Clinically, cerebral ischaemia and hypoxia are the most common pathophysiological processes in central nervous system diseases, often leading to different degrees of pathological change and functional loss of nervous system structure, with high mortality and disability (YamashitaYAMASHITA T and ABE K. 2016. Recent Progress in Therapeutic Strategies for Ischemic Stroke. Cell Transplant 25(5): 893-8898. et al. 2016, LindsayLINDSAY P, FURIE KL, DAVIS SM, DONNAN GA and NORRVING B. 2015. World stroke organization global stroke services guidelines and action plan. Int J Stroke 9: 4-13. et al. 2015). These statistics highlight the critical role cerebral ischaemia and hypoxia play in human life and quality of life. Studies have shown that approximately 50-85% of patients with cerebral ischaemia and hypoxia have varying degrees of hemiplegia, which imposes a heavy economic and mental burden on society and families (CoughlanCOUGHLAN T and O’NEILL D. 2004. Hemiplegia of the will and trends in stroke incidence. Irish Med J 97: 294. and O’Neill 2004, JenkinsonJENKINSON PM, PRESTON C and ELLIS SJ. 2011. Unawareness after stroke: a review and practical guide to understanding, assessing, and managing anosognosia for hemiplegia. J Clin Exp Neuropsyc 33: 1079-1093. et al. 2011, LaurentLAURENT K, DESEZE MP, DELLECI C, KOLECK M, DEHAIL P, ORGOGOZO JM and MAZAUX JM. 2011. Assessment of quality of life in stroke patients with hemiplegia. Ann Phys Rehabil Med 54: 376-390. et al. 2011). Animal experiments and clinical studies have shown that the pathophysiological processes of ischaemia and hypoxia involve very complicated changes in brain tissue that occur simultaneously and ultimately lead to structural and functional disorders of the nervous system (ZhuoranZHUORAN W and YANG W. 2019. Impaired capacity to restore proteostasis in the aged brain after ischemia: Implications for translational brain ischemia research. [J].Neurochem Int 127: 87-93. 2019, ZhifengZHIFENG Q and KE JIAN L. 2019. The interaction of zinc and the blood-brain barrier under physiological and ischemic conditions. Toxicol Appl Pharmacol 364: 114-119. 2019). At present, research on the pathogenesis of injury related to cerebral ischaemia and hypoxia mainly focuses on free radicals, excitatory amino acids, intracellular calcium overload and so on (BaklavadzhianBAKLAVADZHIAN MO, AKOPOVC SE and DARBINIAN VZH. 1999. Cerebral ischemia and calcium overload. Zh Nevrol Psikhiatr Im S S Korsakova 99(11): 49-50. et al. 1999, RodrigoRODRIGO J, FERNNDEZ AP, SERRANO J, PEINADO MA and MART NEZ A. 2005. The role of free radicals in cerebral hypoxia and ischemia. Free Radical Bio Med 39: 26-50. et al. 2005, YangYANG R, CHEN K, ZHAO Y, TIAN P, DUAN F, SUN W, LIU Y, YAN Z and LI S. 2016. Analysis of Potential Amino Acid Biomarkers in Brain Tissue and the Effect of Galangin on Cerebral Ischemia. Molecules (Basel, Switzerland) 21: 438. et al. 2016). The study of neurological recovery after cerebral ischaemia mainly focuses on neurotrophic factors (KiprianovaKIPRIANOVA I, SANDK HLER J, SCHWAB S, HOYER S and SPRANGER M. 1999. Brain-Derived Neurotrophic Factor Improves Long-Term Potentiation and Cognitive Functions after Transient Forebrain Ischemia in the Rat. Exp Neurol 159: 511-519. et al. 1999), replacement of necrotic nerve cells by stem cell transplantation (ZhangZHANG P, LI J, LIU Y, CHEN X, KANG Q, ZHAO J and LI W. 2010. Human neural stem cell transplantation attenuates apoptosis and improves neurological functions after cerebral ischemia in rats. Acta Anaesth Scand 53: 1184-1191. et al. 2010), or application of molecular biology techniques to inhibit damage to nerve cells due to local virulence factors (ChamorroCHAMORRO Á, DIRNAGL U, URRA X and PLANAS AM. 2016. Neuroprotection in acute stroke: targeting excitotoxicity, oxidative and nitrosative stress, and inflammation. Lancet Neurol 15: 869-881. et al. 2016). The use of exercise therapy to promote structural and functional recovery of the nervous system after ischaemia has rarely been reported in the literature. Aerobic exercise methods include moderate swimming, running, ball games and other outdoor sports (SquiresSQUIRES RW. 1995. Essentials of Exercise Physiology. Mayo Clin Proc 70: 104. 1995), which can effectively modulate various functions of the body and improve health. Experimental studies related to the repair of cerebral ischaemic nerve function by aerobic exercise are not only beneficial in standardizing the rational treatment of limb hemiplegia but also in promoting the effective recovery of nerve function. Such studies have the potential for broad applications and to further promote aerobic exercise. Popularizing national fitness campaigns has far-reaching significance. It has been reported in the literature that the loss of neurological function after cerebral infarction is related to the expression of nitric oxide (NO) and nitric oxide synthase (NOS) (WeiWEI G, DAWSON VL and ZWEIER JL. 1999. Role of neuronal and endothelial nitric oxide synthase in nitric oxide generation in the brain following cerebral ischemia. Biochim Biophys Acta 1455: 23-34. et al. 1999, PanahianPANAHIAN N, YOSHIDA T, HUANG PL, HEDLEY-WHYTE ET, DALKARA T, FISHMAN MC and MOSKOWITZ MA. 1996. Attenuated hippocampal damage after global cerebral ischemia in mice mutant in neuronal nitric oxide synthase. Neuroscience 72: 343. et al. 1996). There are three types of NOS: endothelial nitric oxide synthase (eNOS), neuronal nitric oxide synthase (neuronal NOS, nNOS) and inducible nitric oxide synthase (inducible NOS, iNOS) (TakimotoTAKIMOTO Y, AOYAMA T, KEYAMURA R, SHINODA E, HATTORI R, YUI Y and SASAYAMA S. 2000. Differential expression of three types of nitric oxide synthase in both infarcted and non-infarcted left ventricles after myocardial infarction in the rat. Int J Cardiol 76: 135-145. et al. 2000). The dual role of NO is relatively brief in cerebral ischaemia. A classic animal model for studying the mechanism and treatment of cerebral ischaemic hemiplegia is the rat model of focal cerebral ischaemia. In this study, a rat model of focal cerebral ischaemia was established by occlusion of the rat’s right middle cerebral artery occlusion (MCAO) (MenziesMENZIES SA, HOFF JT and BETZ AL. 1992. Middle cerebral artery occlusion in rats: a neurological and pathological evaluation of a reproducible model. Neurosurgery 31: 106-107. et al. 1992). The purpose of this study was to investigate the role of aerobic exercise in reducing neurological deficits and cerebral ischaemia and to examine the mechanisms of post-neural cell repair.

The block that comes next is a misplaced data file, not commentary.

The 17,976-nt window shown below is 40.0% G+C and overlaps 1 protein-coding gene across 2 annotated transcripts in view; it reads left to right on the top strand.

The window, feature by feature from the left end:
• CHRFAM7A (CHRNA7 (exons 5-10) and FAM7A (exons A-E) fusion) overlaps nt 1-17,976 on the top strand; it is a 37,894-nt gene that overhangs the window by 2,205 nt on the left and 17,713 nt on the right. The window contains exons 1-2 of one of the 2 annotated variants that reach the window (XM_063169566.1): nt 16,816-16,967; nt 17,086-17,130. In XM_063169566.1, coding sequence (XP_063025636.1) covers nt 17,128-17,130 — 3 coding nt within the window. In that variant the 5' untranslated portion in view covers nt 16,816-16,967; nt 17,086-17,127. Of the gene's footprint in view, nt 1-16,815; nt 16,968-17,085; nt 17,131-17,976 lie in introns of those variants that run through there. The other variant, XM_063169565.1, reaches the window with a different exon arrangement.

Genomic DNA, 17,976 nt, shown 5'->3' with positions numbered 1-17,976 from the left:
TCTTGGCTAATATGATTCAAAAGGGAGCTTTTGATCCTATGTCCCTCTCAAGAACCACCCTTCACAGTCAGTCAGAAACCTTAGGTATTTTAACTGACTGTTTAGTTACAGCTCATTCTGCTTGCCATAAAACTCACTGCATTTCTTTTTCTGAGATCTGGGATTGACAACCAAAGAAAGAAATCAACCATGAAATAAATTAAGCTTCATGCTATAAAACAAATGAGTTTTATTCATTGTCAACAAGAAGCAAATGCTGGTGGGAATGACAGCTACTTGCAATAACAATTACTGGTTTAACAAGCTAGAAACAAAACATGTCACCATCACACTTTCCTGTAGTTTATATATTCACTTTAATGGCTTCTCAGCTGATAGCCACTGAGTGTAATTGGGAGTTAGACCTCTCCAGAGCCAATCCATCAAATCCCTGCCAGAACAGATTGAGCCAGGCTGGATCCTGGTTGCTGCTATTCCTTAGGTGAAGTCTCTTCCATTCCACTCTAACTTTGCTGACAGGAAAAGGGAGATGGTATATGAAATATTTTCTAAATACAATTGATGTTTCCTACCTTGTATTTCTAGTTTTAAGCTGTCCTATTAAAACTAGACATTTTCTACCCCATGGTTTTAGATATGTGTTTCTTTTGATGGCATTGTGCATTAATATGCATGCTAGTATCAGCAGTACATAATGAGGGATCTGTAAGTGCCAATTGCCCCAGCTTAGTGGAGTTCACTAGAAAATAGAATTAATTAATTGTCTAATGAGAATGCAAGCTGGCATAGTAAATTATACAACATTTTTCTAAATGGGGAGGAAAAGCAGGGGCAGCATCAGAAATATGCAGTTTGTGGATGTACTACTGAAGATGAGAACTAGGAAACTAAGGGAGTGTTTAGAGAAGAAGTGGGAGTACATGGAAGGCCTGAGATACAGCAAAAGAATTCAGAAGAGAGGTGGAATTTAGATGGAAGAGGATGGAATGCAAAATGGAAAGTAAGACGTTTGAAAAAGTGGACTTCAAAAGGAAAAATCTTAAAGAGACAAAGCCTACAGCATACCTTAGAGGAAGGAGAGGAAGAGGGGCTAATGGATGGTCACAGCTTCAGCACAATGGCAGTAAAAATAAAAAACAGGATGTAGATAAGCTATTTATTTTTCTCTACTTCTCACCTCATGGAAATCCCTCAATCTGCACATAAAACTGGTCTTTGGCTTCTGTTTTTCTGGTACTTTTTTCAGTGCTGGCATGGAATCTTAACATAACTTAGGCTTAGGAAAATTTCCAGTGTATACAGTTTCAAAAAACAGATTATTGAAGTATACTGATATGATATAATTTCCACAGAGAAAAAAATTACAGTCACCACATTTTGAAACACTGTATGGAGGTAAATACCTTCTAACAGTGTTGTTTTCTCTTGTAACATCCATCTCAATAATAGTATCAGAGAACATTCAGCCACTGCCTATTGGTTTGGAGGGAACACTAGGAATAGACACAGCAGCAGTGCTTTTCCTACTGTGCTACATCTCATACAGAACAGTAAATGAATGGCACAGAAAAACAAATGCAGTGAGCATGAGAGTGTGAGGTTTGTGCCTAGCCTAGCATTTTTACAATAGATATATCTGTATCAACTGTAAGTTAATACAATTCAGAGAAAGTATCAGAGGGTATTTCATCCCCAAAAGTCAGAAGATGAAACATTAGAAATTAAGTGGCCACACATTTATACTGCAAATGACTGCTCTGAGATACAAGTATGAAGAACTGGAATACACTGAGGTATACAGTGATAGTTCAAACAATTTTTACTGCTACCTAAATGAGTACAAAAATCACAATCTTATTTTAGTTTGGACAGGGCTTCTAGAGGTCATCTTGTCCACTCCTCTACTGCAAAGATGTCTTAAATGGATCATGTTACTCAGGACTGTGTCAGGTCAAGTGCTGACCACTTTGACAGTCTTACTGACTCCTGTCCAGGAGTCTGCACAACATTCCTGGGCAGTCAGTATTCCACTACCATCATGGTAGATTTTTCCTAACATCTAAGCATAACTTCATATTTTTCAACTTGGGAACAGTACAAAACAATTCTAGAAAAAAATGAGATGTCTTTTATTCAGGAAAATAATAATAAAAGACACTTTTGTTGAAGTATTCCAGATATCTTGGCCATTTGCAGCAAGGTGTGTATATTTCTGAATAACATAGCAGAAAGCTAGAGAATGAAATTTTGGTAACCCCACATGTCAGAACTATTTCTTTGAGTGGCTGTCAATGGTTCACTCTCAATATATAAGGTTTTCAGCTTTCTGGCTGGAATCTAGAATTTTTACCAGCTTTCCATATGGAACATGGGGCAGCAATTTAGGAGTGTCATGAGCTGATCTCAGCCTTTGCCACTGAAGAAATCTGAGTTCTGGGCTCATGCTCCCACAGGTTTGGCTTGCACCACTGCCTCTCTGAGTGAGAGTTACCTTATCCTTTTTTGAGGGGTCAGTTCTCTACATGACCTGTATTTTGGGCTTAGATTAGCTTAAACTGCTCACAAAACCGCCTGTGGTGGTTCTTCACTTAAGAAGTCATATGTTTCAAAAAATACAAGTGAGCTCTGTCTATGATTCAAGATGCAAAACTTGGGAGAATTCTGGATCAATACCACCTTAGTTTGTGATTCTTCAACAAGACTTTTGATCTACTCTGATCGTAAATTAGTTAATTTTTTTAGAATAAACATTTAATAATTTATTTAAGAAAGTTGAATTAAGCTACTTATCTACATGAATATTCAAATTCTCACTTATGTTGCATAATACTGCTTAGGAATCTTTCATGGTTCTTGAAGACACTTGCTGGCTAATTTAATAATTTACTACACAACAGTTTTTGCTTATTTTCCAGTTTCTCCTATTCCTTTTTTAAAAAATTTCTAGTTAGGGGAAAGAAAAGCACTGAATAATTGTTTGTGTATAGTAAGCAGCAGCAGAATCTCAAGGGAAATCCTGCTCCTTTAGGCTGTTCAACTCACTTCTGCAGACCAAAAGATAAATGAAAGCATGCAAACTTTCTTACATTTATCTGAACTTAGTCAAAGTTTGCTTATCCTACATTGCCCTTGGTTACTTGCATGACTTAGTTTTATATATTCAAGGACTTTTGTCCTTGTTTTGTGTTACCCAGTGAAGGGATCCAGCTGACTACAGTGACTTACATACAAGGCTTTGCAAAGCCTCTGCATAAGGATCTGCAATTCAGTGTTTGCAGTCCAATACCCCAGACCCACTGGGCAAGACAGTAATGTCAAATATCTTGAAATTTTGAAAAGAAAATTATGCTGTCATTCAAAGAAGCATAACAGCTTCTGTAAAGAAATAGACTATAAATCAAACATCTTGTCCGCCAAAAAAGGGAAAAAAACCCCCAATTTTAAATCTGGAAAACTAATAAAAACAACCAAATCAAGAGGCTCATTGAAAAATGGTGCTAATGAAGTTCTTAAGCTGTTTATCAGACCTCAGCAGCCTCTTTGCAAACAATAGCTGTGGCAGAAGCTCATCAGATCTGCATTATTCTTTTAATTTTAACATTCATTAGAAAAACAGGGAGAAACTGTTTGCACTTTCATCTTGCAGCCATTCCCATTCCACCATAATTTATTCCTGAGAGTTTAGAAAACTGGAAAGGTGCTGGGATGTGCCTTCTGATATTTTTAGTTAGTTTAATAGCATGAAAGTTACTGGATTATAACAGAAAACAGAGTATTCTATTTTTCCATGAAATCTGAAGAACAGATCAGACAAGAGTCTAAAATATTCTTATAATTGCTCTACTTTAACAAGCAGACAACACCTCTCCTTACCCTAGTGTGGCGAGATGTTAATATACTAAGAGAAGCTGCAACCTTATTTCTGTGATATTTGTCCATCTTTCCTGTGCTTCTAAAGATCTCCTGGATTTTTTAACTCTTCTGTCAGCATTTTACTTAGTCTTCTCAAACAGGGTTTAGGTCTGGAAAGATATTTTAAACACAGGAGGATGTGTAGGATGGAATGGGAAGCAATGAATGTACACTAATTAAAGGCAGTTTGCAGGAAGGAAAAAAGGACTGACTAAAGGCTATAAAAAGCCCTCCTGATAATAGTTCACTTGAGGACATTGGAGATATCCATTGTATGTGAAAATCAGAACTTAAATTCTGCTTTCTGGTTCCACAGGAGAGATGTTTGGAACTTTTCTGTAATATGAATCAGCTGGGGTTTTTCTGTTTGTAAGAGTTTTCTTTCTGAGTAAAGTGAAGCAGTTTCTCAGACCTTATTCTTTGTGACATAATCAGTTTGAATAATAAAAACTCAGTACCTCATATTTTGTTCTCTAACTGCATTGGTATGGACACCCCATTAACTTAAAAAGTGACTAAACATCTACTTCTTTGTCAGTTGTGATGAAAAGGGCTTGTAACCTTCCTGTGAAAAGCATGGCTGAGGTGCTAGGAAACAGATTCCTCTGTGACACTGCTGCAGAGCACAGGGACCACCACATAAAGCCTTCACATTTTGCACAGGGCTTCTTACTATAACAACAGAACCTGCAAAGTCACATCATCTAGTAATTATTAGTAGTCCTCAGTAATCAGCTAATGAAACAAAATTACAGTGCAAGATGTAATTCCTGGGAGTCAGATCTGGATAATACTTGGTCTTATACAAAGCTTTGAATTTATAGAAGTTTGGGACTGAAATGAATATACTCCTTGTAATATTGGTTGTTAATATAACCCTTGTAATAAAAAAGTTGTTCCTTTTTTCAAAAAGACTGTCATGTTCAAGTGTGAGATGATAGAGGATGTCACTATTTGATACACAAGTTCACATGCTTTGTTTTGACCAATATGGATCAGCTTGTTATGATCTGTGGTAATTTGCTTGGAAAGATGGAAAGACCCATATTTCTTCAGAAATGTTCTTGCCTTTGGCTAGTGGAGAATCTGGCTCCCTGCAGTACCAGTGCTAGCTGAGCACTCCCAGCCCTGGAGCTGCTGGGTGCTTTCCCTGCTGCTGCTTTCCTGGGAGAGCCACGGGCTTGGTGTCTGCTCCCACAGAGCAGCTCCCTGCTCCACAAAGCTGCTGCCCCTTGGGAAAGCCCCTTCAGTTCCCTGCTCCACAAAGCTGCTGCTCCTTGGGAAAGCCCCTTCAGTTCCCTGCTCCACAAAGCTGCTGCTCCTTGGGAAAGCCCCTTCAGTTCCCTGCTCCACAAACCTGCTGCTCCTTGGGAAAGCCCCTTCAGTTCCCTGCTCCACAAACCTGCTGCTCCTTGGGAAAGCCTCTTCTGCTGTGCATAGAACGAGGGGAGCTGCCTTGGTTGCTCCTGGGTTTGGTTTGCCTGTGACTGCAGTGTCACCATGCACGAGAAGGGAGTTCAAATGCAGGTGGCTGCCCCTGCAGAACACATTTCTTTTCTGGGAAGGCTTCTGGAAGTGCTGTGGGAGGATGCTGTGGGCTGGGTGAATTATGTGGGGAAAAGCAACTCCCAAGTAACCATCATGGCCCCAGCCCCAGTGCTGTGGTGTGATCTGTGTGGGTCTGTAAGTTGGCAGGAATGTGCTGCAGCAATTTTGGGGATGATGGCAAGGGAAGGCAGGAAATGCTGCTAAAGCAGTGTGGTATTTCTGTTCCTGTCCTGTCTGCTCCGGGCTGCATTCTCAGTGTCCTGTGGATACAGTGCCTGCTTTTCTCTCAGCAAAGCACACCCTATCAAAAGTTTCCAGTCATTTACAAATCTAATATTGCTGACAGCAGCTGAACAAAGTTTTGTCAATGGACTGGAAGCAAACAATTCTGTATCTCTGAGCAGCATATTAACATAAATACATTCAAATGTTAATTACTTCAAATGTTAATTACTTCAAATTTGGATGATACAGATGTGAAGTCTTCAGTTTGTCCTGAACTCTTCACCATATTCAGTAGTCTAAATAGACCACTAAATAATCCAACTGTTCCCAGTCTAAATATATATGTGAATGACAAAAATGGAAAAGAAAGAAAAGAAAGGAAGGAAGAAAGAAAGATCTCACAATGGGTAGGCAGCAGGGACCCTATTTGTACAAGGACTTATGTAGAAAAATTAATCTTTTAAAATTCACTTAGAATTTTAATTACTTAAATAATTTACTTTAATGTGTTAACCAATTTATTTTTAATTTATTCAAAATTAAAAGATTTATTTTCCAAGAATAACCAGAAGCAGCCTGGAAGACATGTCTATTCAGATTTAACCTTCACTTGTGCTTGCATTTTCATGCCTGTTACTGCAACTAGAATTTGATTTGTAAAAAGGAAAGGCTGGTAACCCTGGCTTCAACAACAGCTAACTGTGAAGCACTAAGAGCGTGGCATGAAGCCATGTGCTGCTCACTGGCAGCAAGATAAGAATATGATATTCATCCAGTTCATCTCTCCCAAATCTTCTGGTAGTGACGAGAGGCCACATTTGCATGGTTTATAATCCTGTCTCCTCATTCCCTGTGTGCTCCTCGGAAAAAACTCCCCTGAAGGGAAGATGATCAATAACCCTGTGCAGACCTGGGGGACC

MATERIALS AND METHODS